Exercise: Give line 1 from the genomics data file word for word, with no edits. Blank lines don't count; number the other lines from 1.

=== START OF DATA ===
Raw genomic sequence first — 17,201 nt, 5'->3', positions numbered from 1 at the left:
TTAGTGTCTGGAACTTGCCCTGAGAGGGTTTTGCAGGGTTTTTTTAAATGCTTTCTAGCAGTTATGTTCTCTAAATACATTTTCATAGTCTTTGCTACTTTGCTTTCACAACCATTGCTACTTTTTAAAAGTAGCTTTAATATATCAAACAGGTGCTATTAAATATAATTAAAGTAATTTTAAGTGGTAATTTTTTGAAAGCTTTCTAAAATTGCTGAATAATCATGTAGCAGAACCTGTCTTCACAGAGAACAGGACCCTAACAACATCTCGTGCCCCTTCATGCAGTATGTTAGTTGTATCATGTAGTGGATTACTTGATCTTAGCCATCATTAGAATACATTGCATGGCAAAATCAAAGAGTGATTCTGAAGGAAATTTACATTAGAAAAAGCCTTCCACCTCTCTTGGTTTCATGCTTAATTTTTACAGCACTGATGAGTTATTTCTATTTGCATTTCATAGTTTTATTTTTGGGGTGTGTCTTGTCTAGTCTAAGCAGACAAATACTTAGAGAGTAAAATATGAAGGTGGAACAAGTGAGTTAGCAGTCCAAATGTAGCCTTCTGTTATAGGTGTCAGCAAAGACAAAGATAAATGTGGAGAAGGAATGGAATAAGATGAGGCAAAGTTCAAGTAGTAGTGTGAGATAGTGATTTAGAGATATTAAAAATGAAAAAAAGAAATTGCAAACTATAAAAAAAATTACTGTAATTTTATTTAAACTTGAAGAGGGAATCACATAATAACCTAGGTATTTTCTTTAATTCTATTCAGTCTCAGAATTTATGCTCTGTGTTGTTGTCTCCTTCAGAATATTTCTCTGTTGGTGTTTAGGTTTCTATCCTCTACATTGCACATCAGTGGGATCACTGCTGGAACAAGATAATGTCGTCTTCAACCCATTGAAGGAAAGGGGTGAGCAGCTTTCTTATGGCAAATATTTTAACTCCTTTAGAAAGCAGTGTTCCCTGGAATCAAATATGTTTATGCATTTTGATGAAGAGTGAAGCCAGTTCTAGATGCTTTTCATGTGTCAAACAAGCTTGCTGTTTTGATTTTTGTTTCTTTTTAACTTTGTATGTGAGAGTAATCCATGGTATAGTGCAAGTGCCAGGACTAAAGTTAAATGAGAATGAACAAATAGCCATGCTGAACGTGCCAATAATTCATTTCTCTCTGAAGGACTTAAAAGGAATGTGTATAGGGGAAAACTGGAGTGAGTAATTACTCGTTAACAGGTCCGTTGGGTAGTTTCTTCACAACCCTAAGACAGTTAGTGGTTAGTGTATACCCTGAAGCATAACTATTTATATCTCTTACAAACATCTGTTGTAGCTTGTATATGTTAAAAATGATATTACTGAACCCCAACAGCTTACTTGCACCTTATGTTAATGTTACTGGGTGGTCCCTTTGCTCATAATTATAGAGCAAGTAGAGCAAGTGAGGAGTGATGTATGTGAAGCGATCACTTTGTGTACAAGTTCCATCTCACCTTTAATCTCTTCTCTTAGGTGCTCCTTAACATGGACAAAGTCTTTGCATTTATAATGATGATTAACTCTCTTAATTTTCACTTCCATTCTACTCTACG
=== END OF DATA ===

Raw genomic sequence first — 17,201 nt, 5'->3', positions numbered from 1 at the left: